Zelensky Says Price Cap Set on Russian Oil Is Too High

Ukraine’s President Volodymyr Zelensky strongly criticized a plan brokered by the Group of 7 nations to impose a price ceiling of $60 a barrel on Russian crude oil, arguing that the ceiling was not low enough to significantly curb the Kremlin’s war effort. and suggesting that the plan’s architects were “trying to avoid big decisions.”

Zelensky made the comments Saturday night on his nocturnal addressjust a day after diplomats from the European Union reached the agreement after protracted negotiations.

The $60 per barrel threshold was a compromise: a group of European maritime nations had demanded that the maximum price be placed at $70 per barrel or higher, to ensure that their commercial interests were not affected; another group of pro-Ukrainian countries had demanded that the cap be set at around $30 a barrel to slash Russia’s oil revenues. Ultimately, negotiators settled on a price close to what major buyers of Russian oil, such as China and India, are currently paying.

The deal was heralded by supporters as one likely to make a small dent in the Kremlin’s energy revenues and avert a global oil shock. But Mr. Zelensky found it wanting.

“The logic is obvious: if the price limit for Russian oil is $60 instead of, for example, $30, which Poland and the Baltics talked about, then the Russian budget will receive about $100 billion a year,” Zelensky said.

“This money will go not just for war and not just for Russia’s increased sponsorship of other terrorist regimes and organizations,” he continued. “This money will also be used to further destabilize precisely those countries that are now trying to avoid big decisions.”

Dmitri S. Peskov, the Kremlin spokesman, said on Saturday that Moscow would not accept the price cap on Russian oil. according to the Russian state news agency, Tass.

The United States had led the push for an agreement along the lines of what was ultimately negotiated. After the deal was announced, Treasury Secretary Janet L. Yellen praised the plan. She helped “achieve our goal of restricting Putin’s main source of revenue for his illegal war in Ukraine and, at the same time, preserving the stability of global energy supplies,” she said, referring to Russian leader Vladimir V. Putin. .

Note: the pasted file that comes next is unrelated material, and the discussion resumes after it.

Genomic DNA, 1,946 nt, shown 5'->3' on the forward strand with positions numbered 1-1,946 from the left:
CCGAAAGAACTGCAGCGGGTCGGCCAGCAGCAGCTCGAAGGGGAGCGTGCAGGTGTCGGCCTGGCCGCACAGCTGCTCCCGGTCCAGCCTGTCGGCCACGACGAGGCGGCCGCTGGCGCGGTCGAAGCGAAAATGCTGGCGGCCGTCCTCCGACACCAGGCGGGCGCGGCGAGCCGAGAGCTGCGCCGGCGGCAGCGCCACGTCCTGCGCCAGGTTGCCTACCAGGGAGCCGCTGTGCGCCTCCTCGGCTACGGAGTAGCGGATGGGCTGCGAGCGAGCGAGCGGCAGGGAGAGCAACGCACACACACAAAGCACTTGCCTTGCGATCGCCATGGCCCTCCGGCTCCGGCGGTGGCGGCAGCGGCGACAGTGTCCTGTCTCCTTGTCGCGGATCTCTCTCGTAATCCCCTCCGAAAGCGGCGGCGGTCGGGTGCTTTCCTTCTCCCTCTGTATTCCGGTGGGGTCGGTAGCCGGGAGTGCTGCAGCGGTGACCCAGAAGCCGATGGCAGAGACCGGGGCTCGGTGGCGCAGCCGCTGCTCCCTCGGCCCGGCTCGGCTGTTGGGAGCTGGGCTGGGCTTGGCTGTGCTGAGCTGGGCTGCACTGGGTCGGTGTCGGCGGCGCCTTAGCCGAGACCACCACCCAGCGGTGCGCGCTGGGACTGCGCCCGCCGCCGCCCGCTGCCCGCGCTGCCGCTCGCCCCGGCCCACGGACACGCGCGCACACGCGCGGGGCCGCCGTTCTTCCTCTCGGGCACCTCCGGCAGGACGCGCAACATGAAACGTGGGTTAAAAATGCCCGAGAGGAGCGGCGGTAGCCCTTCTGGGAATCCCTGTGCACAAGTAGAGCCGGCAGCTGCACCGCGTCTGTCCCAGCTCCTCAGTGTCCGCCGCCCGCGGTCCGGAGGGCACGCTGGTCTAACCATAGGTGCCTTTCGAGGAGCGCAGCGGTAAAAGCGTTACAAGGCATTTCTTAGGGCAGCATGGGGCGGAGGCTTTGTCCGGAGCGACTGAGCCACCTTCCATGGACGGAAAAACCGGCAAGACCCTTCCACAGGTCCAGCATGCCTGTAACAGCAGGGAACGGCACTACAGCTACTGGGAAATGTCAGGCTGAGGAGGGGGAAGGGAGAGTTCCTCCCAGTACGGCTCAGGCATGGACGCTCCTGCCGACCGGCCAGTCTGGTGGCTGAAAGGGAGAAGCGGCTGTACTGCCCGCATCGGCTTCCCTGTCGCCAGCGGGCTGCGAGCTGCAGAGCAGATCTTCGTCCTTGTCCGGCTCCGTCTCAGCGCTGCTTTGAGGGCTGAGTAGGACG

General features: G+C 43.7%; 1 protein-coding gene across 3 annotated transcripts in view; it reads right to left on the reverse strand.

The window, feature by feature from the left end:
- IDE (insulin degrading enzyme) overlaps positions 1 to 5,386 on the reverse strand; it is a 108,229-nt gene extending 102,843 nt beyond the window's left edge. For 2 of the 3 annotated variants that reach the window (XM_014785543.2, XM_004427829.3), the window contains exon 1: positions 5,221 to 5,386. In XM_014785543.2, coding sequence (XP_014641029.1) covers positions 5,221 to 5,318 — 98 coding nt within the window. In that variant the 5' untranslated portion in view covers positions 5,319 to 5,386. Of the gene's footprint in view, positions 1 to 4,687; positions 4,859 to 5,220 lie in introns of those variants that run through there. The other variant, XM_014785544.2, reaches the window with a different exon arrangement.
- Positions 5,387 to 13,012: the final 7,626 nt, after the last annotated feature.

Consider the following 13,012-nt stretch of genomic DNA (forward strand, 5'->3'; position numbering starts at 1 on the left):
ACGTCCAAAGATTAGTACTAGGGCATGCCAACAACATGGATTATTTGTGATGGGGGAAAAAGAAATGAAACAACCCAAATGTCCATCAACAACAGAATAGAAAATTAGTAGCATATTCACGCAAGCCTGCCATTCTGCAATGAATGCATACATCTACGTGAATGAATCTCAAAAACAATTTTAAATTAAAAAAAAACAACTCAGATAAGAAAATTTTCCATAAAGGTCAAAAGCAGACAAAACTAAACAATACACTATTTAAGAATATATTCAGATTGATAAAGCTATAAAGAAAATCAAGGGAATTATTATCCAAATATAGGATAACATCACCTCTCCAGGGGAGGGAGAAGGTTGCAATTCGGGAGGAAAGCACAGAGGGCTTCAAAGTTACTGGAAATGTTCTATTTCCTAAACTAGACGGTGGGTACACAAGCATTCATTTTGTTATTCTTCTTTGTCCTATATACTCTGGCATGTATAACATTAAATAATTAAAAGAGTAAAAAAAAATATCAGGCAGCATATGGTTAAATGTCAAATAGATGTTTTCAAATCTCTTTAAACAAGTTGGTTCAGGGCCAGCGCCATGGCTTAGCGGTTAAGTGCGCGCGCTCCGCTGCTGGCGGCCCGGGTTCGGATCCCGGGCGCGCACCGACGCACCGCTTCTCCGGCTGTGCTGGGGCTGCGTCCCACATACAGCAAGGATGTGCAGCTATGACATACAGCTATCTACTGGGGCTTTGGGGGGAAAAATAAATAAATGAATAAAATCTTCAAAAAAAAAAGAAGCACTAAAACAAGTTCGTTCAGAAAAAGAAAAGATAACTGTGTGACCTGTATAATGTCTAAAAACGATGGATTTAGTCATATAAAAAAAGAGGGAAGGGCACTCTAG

Western sanctions have so far failed to weaken Moscow’s energy exports: Russia is on its way to earn more this year of oil sales than in 2021, driven by a rise in the world price after the start of the war.

And questions remain about whether the new plan can be enforced. It is up to each party in the Russian oil supply chain to attest to the price of shipments, and insurers and shippers have warned that the records could be falsified by those seeking to keep Russian oil flowing.

In his comments, Zelensky lamented that “the price cap discussion” has “ended in the world” without any “big decision.”

“You wouldn’t call it a big decision to put such a cap on Russian prices,” he said of the $60 a barrel cap, adding that the cap would be “quite comfortable for the budget of a terrorist state.”

“Russia has already caused huge losses to every country in the world by deliberately destabilizing the energy market,” he said.

EU diplomats agreed that the price cap should be reviewed every two months, or more often if necessary, by a committee of policymakers from the Group of 7 countries and allies.